Although Haken now have five and a half studio albums to draw from in their main set, the focus was very much on Vector, with five of the album’s six songs getting performed. Despite the album itself only having a 45 minute runtime, each of the songs have their own unique identity. “A Cell Divides” is a response to their previous heavy anthem “The Endless Knot”, The instrumental “Nil By Mouth” induced heavy moshing in the middle of the dancefloor, and the 13-minute “Veil” is another epic journey through different musical moods. Somewhat disappointingly, the focus on Vector meant the inclusion of back catalogue songs was limited to just two songs each from their previous two albums, “Affinity” and “The Mountain”, but these songs were well-chosen. Aside from the aforementioned “Falling Back To Earth”, the band’s most popular anthems, “1985” and “Cockroach King” each got a run, before the main set closed with 2016 “The Architect”, an 15 minute commentary on current technology, starting out ominously, and culminating in Jennings letting out a fearsome Death Metal Growl before the climax.
After leaving the stage for a couple of minutes to bask in the glow of the “spontaneous encore”, Haken returned for one more massive 20-minute epic – the classic prog inspired “Crystalised”, which first appeared as “Snow” on Haken’s original demo in 2007, and was re-worked and fixed up for inclusion on 2014’s “Restoration” EP. It’s very rare that Haken would write a song in E major, so it comes as a total emotional 180 from the dark themes of the main set and instead closes the night on an incredibly uplifting and euphoric moment.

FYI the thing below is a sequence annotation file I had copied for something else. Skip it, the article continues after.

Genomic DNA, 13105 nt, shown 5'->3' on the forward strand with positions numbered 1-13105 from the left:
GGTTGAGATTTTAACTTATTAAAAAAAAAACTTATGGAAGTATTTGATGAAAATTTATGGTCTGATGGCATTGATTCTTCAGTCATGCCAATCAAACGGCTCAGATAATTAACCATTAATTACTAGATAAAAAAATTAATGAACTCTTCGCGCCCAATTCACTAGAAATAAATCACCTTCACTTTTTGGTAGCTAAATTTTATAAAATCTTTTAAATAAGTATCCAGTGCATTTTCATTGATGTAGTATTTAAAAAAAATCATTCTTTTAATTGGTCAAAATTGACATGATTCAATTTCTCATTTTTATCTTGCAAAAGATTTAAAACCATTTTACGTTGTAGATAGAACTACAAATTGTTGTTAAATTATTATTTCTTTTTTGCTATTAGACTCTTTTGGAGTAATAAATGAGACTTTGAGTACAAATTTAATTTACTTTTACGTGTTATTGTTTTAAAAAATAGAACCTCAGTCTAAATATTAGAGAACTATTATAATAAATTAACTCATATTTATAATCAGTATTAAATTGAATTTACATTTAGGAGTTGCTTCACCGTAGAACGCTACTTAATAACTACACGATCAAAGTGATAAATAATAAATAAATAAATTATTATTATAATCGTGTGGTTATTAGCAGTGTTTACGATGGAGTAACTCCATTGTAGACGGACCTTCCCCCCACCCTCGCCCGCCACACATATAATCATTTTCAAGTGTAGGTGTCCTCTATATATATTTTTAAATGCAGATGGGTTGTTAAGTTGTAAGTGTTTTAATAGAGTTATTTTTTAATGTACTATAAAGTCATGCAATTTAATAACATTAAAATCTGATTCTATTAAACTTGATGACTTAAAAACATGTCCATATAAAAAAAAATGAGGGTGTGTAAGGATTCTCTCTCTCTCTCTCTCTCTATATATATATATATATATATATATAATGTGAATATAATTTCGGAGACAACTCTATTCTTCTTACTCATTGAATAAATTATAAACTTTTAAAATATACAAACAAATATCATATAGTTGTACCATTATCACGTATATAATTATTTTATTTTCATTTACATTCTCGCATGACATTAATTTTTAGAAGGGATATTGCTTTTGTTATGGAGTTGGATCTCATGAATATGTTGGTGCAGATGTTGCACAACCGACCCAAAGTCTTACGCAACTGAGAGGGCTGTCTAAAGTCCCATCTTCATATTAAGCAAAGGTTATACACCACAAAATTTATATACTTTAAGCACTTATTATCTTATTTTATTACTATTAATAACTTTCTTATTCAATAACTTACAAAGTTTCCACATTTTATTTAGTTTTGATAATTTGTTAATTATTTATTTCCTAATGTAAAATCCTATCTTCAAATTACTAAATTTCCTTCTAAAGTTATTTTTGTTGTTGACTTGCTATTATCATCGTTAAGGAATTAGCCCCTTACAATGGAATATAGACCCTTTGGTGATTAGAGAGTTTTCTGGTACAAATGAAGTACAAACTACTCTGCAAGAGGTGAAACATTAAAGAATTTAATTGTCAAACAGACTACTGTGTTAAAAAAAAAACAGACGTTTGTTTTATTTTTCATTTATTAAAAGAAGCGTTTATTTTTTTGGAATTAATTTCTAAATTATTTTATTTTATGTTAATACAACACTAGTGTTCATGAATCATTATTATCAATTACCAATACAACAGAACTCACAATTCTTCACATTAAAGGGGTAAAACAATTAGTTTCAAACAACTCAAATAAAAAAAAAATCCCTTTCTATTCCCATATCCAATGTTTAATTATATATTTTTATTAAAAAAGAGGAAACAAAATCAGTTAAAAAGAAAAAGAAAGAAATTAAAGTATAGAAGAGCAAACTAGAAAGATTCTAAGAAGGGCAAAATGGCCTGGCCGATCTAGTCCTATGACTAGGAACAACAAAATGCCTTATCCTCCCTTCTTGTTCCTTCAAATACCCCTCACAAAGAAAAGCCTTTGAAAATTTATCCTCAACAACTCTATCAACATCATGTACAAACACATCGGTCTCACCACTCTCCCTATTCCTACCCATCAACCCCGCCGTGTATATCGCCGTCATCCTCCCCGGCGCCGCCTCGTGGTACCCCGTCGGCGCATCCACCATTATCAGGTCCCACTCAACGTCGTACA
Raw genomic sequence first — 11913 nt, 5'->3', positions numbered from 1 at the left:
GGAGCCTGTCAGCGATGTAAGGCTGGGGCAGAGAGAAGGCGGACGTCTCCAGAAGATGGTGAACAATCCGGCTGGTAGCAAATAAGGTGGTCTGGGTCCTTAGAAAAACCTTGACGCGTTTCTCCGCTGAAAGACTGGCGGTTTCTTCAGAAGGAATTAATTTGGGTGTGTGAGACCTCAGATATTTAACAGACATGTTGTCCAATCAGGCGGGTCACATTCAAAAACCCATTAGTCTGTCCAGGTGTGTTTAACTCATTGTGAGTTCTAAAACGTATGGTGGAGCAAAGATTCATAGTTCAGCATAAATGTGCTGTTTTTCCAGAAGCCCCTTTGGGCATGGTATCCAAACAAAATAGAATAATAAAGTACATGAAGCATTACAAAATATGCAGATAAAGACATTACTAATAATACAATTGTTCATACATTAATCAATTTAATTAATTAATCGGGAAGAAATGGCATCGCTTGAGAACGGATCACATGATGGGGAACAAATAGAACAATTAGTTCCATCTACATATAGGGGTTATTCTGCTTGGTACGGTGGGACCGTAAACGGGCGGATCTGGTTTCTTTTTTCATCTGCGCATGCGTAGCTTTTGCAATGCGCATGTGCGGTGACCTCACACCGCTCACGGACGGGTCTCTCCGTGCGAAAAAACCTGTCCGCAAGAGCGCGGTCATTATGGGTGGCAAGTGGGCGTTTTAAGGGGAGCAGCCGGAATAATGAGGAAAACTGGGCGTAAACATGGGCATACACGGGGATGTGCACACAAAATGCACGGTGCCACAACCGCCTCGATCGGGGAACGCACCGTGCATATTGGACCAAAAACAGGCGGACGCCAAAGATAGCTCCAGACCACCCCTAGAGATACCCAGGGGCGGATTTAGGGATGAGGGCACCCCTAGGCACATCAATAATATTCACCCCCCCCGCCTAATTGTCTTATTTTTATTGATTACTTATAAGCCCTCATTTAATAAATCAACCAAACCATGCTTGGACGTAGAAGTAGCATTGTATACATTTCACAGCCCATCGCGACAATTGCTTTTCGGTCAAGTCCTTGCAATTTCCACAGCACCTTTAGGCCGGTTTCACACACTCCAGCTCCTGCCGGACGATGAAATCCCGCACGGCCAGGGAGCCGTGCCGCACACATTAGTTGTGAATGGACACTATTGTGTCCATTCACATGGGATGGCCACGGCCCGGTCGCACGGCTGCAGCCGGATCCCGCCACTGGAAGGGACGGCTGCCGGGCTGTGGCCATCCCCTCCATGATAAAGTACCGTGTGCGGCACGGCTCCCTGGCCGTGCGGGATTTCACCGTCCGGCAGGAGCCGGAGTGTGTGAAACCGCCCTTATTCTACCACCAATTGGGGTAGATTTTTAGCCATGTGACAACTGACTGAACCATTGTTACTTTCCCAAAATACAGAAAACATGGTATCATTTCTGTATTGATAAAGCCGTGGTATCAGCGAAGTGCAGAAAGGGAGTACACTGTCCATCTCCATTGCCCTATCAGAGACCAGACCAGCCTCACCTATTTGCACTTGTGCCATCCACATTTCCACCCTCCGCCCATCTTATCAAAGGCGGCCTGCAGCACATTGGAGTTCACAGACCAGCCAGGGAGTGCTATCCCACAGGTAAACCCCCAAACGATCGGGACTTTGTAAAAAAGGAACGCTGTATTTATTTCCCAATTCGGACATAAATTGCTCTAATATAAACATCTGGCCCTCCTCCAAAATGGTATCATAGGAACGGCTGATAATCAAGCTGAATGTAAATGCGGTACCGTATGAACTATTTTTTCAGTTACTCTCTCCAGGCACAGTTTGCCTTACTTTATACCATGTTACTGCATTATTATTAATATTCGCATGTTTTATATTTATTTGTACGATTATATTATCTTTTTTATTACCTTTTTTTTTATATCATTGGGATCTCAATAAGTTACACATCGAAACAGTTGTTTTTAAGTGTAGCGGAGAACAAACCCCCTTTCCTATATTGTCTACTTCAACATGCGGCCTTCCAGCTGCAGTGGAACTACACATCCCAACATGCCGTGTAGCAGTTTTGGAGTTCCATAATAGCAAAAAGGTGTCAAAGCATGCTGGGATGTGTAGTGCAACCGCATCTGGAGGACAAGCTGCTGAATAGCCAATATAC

The final lyric of the night, “Escaping the past, by embracing the future” is a fitting commentary on why Haken are a force to be reckoned with. The fact that tonight’s show wasn’t a full house is an insult to their immense talent, which largely goes unnoticed due to their ties with the prog rock community. Still, if artists such as Dream Theater, Opeth, Nightwish and Steven Wilson can tour here consistently, surely there’s room for Haken. I can’t wait to see what they come up with for their next album, and I highly encourage fans of Prog, Metal or both to check out their back catalogue.
PS: A massive thanks to Richard Henshall for taking time out of Soundcheck to give me a 1-hour guitar lesson that was more informative and educational than any Meet & Greet!